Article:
The reproductive imperative lurking in these representations of sex and intimacy is worth considering in relation to the scene mentioned above, in which Howie’s failed seduction sparks an angry exchange between the couple. As Becca puts physical distance between herself and Howie, he remarks, with some frustration, ‘it’s been eight months’. This is a reference to the eight months since Danny’s death, but it also refers to the amount of time since Becca and Howie last had sex. In the context of an earlier discussion about Howie’s desire to have another child, in which he suggested that the two of them needed to ‘get back on track’, the eight months seem significant as (almost) the length of a pregnancy. As such it serves as a tacit rebuke of Becca’s disinclination towards sexual intimacy. Not only does Becca refuse to make things ‘nice’ by responding to Howie’s advances, but while she remains uninterested in re-establishing a sexual relationship, there will always be the spectre of another potentially ‘lost’ child. In this case, it is not Danny but the future child that Howie so desperately wants. ‘We need to at least start heading in that direction’, he protests. This direction, it seems, is resolutely forwards. Grief has rooted them in the present and the present is no longer enough.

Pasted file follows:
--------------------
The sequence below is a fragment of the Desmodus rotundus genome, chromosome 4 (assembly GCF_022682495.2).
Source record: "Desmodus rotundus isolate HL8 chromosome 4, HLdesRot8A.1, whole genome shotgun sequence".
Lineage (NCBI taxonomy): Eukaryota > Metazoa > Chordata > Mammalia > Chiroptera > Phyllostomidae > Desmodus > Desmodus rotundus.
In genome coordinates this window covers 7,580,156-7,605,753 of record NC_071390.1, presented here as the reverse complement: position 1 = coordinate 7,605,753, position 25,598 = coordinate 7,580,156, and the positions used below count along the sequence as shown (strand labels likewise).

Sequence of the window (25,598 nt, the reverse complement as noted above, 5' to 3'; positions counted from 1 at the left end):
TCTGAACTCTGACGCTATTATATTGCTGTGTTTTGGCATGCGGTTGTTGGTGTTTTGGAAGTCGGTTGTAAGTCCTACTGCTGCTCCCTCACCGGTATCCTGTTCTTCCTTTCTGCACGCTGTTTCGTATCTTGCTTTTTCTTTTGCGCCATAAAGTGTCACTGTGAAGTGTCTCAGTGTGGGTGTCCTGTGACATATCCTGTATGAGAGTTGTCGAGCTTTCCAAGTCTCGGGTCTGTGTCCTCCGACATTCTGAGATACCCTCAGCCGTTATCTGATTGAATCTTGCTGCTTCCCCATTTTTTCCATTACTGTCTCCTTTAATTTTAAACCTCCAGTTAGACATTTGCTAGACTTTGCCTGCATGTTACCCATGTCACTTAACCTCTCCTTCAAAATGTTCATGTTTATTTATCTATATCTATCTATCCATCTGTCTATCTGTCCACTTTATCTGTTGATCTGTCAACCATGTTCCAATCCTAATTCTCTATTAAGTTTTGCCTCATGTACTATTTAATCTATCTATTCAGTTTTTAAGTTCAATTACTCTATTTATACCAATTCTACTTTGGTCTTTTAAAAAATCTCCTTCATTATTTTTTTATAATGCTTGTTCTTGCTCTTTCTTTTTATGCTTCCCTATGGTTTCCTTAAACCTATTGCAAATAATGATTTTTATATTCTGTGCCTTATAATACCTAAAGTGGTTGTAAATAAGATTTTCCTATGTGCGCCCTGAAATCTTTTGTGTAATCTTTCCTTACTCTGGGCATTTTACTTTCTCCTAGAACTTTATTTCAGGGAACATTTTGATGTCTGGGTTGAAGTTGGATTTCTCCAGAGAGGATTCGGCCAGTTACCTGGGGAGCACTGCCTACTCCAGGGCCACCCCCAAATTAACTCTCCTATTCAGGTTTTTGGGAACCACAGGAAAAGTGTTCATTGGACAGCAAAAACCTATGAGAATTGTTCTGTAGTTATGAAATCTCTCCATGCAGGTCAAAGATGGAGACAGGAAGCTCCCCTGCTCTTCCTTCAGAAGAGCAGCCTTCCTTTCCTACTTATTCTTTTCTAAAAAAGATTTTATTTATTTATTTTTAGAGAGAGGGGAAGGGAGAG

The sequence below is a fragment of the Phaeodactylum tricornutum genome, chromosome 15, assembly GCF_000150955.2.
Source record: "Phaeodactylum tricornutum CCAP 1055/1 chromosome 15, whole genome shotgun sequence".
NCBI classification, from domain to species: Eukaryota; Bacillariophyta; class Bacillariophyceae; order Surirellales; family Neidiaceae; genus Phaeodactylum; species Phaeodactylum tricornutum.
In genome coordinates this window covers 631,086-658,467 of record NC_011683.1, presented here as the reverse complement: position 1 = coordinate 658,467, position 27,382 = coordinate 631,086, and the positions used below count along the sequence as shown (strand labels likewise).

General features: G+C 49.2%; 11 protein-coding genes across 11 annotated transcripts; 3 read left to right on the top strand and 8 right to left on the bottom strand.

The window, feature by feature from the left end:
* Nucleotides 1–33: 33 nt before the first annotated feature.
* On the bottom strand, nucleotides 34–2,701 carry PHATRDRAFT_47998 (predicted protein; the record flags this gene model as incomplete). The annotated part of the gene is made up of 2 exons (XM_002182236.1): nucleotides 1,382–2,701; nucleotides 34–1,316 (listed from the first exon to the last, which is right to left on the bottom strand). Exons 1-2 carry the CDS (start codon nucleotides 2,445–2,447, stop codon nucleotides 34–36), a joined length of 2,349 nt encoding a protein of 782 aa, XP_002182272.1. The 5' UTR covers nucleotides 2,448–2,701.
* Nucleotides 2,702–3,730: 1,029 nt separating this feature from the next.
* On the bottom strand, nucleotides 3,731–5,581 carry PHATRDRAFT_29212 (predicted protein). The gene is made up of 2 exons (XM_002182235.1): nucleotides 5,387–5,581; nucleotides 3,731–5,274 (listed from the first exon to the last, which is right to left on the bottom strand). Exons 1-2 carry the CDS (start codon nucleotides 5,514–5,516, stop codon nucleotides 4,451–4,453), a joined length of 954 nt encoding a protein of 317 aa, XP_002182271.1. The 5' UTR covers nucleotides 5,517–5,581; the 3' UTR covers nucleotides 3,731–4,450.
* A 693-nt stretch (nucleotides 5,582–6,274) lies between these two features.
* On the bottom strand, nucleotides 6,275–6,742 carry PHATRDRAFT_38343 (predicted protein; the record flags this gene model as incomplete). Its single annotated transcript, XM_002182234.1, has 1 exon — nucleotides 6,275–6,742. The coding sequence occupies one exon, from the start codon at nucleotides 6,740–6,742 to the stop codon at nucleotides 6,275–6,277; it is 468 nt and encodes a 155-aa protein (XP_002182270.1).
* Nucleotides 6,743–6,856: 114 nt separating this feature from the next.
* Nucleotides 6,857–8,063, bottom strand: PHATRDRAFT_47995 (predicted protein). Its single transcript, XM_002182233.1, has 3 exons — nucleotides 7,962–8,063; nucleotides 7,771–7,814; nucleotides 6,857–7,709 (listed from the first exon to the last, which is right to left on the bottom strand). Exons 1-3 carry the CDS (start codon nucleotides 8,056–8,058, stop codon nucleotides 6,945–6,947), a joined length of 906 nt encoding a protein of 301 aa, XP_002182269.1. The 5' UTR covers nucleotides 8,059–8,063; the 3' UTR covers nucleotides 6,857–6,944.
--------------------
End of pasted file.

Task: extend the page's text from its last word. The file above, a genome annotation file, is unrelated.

In this light, the depiction of sex between two grieving parents in Don’t Look Now (Nicolas Roeg 1973) becomes an oddly radical move in its dislocation of time and its emphasis on intimacy and pleasure. A five minute sex scene between Donald Sutherland (as John Baxter) and Julie Christie (as Laura) attracted significant controversy on the film’s release and generated a persistent myth that Sutherland and Christie had actually had sex during filming. The scene earned the film an X rating from the BBFC in 1973; this became an 18 rating on the film’s video release in 1988 and was finally downgraded to a 15 in the 2000s. In this discussion, however, it stands out for another reason: for once, sex is not about the future but the present.